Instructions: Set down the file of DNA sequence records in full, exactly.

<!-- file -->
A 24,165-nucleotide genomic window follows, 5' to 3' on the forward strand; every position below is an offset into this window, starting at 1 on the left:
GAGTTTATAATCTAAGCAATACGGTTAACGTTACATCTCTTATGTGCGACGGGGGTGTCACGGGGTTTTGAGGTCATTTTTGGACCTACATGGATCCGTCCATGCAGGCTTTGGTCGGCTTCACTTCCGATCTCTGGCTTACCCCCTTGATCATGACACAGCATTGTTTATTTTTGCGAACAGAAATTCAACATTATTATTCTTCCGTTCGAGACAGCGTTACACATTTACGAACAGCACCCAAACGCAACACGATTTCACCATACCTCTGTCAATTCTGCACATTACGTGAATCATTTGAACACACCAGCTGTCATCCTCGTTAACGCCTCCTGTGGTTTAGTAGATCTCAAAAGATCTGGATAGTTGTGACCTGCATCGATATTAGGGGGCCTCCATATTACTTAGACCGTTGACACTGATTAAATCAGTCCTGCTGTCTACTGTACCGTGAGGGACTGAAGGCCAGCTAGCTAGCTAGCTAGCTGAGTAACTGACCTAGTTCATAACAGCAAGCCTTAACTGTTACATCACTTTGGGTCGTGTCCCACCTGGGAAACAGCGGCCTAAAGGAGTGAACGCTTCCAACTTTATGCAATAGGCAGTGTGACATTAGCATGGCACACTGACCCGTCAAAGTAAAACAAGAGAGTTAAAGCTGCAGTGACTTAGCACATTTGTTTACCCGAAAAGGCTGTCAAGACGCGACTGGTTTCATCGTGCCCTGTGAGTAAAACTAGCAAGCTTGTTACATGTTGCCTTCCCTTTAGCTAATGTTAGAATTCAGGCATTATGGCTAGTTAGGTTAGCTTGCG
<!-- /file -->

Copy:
A 24,165-nucleotide genomic window follows, 5' to 3' on the forward strand; every position below is an offset into this window, starting at 1 on the left:
GAGTTTATAATCTAAGCAATACGGTTAACGTTACATCTCTTATGTGCGACGGGGGTGTCACGGGGTTTTGAGGTCATTTTTGGACCTACATGGATCCGTCCATGCAGGCTTTGGTCGGCTTCACTTCCGATCTCTGGCTTACCCCCTTGATCATGACACAGCATTGTTTATTTTTGCGAACAGAAATTCAACATTATTATTCTTCCGTTCGAGACAGCGTTACACATTTACGAACAGCACCCAAACGCAACACGATTTCACCATACCTCTGTCAATTCTGCACATTACGTGAATCATTTGAACACACCAGCTGTCATCCTCGTTAACGCCTCCTGTGGTTTAGTAGATCTCAAAAGATCTGGATAGTTGTGACCTGCATCGATATTAGGGGGCCTCCATATTACTTAGACCGTTGACACTGATTAAATCAGTCCTGCTGTCTACTGTACCGTGAGGGACTGAAGGCCAGCTAGCTAGCTAGCTAGCTGAGTAACTGACCTAGTTCATAACAGCAAGCCTTAACTGTTACATCACTTTGGGTCGTGTCCCACCTGGGAAACAGCGGCCTAAAGGAGTGAACGCTTCCAACTTTATGCAATAGGCAGTGTGACATTAGCATGGCACACTGACCCGTCAAAGTAAAACAAGAGAGTTAAAGCTGCAGTGACTTAGCACATTTGTTTACCCGAAAAGGCTGTCAAGACGCGACTGGTTTCATCGTGCCCTGTGAGTAAAACTAGCAAGCTTGTTACATGTTGCCTTCCCTTTAGCTAATGTTAGAATTCAGGCATTATGGCTAGTTAGGTTAGCTTGCG